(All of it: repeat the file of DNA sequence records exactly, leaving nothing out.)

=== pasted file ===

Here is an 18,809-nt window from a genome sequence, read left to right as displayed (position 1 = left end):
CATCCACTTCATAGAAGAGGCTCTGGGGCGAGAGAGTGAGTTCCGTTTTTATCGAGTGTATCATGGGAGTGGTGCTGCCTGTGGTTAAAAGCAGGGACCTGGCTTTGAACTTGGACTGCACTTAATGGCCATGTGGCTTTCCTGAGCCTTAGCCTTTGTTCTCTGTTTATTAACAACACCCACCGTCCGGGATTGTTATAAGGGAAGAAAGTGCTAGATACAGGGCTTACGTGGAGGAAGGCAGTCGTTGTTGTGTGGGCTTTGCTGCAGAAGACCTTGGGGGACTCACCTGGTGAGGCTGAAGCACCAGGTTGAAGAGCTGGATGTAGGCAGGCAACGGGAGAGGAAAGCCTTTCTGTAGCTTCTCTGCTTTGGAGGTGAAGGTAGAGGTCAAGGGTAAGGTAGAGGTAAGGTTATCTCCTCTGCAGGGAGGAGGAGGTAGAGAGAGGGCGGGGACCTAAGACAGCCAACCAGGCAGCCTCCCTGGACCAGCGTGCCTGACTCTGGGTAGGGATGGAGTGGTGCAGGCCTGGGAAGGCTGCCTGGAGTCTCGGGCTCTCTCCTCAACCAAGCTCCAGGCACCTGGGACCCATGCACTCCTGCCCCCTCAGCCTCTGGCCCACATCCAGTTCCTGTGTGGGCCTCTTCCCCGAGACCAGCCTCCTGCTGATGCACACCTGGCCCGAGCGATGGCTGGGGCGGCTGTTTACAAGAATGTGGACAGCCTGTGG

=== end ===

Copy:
Here is an 18,809-nt window from a genome sequence, read left to right as displayed (position 1 = left end):
CATCCACTTCATAGAAGAGGCTCTGGGGCGAGAGAGTGAGTTCCGTTTTTATCGAGTGTATCATGGGAGTGGTGCTGCCTGTGGTTAAAAGCAGGGACCTGGCTTTGAACTTGGACTGCACTTAATGGCCATGTGGCTTTCCTGAGCCTTAGCCTTTGTTCTCTGTTTATTAACAACACCCACCGTCCGGGATTGTTATAAGGGAAGAAAGTGCTAGATACAGGGCTTACGTGGAGGAAGGCAGTCGTTGTTGTGTGGGCTTTGCTGCAGAAGACCTTGGGGGACTCACCTGGTGAGGCTGAAGCACCAGGTTGAAGAGCTGGATGTAGGCAGGCAACGGGAGAGGAAAGCCTTTCTGTAGCTTCTCTGCTTTGGAGGTGAAGGTAGAGGTCAAGGGTAAGGTAGAGGTAAGGTTATCTCCTCTGCAGGGAGGAGGAGGTAGAGAGAGGGCGGGGACCTAAGACAGCCAACCAGGCAGCCTCCCTGGACCAGCGTGCCTGACTCTGGGTAGGGATGGAGTGGTGCAGGCCTGGGAAGGCTGCCTGGAGTCTCGGGCTCTCTCCTCAACCAAGCTCCAGGCACCTGGGACCCATGCACTCCTGCCCCCTCAGCCTCTGGCCCACATCCAGTTCCTGTGTGGGCCTCTTCCCCGAGACCAGCCTCCTGCTGATGCACACCTGGCCCGAGCGATGGCTGGGGCGGCTGTTTACAAGAATGTGGACAGCCTGTGG